MERRYLEE’S STORY:  I met her in 2000 while washing blouses in an expensive hotel’s Ladies Room.  She was already there, washing out her things, and it didn’t take long to establish a conversation and connection.  She said she was 59 and was waiting for her Social Security to kick in before she could upgrade her converted van.  We kept in touch each summer when I got to Maine, and I found her again in 2004, ready to give up and move to what she didn’t want: a senior housing high rise in a large city in which she would be trapped into one room with no ability to travel and sell her unusual weavings. They range from small wall hangings to pillow covers to large room dividers and small carpets.  I suggested that she contact the new little community and see if that might be for her.  She did move in, and she loves the added ability to grow food that is not polluted with pesticides.  Her zucchinis, yellow squash, and eggplants have become themes in her weaving patterns as well as her favorite colors of greens and yellows/oranges.

 

 

 

“I became a noviate when I was 18 after being in a Catholic school since childhood.  The church was my life for more than 10 years, but our convent didn’t want anything to do with the outside world.  I did….I used to make small blankets for the nuns, but my designs weren’t approved by the Mother Superior, and I felt that I had to use what God gave me as a gift….I left the convent with bad feelings all around, but I didn’t like being kept, uh, sort of a slave to what someone else decided…I was supposed to be obedient, but I just couldn’t when it came to art, and the first  year out of the convent was very confusing and hard for me to take in….I tried jobs in grocery stores and anything working behind a counter, and I was always sad.  Crying became a daily habit, and I wondered if I really did have the wrong habit.  (She smiled broadly at her pun.)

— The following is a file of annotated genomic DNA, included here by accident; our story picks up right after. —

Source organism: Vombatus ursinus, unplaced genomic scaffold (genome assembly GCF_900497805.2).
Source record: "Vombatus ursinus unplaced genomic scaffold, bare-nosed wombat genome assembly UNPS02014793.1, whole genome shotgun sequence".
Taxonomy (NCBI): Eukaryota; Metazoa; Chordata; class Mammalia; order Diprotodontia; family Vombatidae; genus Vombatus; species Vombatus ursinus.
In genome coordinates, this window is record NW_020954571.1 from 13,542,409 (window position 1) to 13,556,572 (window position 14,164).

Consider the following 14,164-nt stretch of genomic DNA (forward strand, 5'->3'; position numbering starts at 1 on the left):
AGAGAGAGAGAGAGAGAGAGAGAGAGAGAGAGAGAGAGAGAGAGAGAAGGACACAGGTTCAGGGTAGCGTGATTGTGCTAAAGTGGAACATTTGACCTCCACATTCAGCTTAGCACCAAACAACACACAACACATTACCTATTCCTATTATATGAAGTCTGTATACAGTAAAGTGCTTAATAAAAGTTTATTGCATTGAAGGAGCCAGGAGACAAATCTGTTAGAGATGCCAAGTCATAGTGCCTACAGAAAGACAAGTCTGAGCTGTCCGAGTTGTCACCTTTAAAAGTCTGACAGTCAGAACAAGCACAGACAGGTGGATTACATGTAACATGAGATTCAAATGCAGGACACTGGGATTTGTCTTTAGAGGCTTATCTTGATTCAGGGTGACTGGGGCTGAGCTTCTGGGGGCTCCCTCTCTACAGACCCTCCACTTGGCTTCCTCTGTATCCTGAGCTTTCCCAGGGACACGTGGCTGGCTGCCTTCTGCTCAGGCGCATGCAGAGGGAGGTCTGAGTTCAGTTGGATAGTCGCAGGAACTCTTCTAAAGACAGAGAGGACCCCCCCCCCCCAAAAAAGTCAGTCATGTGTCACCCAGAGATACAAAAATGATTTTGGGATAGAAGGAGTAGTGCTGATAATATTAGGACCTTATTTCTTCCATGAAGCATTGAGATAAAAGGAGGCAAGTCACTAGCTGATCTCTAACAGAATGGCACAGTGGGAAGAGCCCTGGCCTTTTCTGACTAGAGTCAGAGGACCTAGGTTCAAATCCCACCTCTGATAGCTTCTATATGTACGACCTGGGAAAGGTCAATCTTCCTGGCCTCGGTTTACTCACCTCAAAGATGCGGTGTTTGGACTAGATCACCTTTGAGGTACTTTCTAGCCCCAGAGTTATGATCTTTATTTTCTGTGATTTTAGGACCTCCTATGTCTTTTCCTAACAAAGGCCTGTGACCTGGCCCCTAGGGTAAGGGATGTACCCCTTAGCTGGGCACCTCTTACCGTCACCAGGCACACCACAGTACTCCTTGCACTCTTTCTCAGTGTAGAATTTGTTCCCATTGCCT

“I took a room with a gal who worked with disabled kids, and she asked if I would show them my weavings and macrame so that they could work with threads of wool that were donated by a mill….That arrangement didn’t work out because I didn’t like her constant references to religious issues, and I didn’t have any other place to live so cheaply….I was just praying in a local church for some way to have a place to live, and outside was a little festival held by a group of churches raising money for their food and clothing ban,  Some old hippies had driven up, and the noise from their big old van kind of shook me out of praying.  I went to see what was happening, and fell in love with the most outrageously decorated thing I’d ever seen.  I don’t know how old it was, but someone was a really good artist….I spent the rest of the day and evening with the girls, talking about how they traveled around and did all kinds of businesses out of what looked like an old school bus.  I suspected they might be gypsies, but they probably were just leftovers from the hippie days.

“I didn’t care.  What they were doing was what made them happy.  I asked if I could drive along with them and sell my artwork wherever they stopped.  My Mother Superior probably had a long distance heart attack from a chat with her Saints….A couple of months later, I was at a police auction looking for something I could drive on my own, and I found a nice van that no one else wanted.  It took my last dime, but I got it and started to outfit it at town dumps..

“As time went on, I met a widow who was getting rid of all of her things, and I got everything for practically nothing….I got into some good shows and made a bit of money.  I use good hotels for sitting all day in a lovely lobby, sipping coffee from a free pot in a corner, and then I wash my clothes a couple at a time, using the hand blower to dry them.  And here we are….”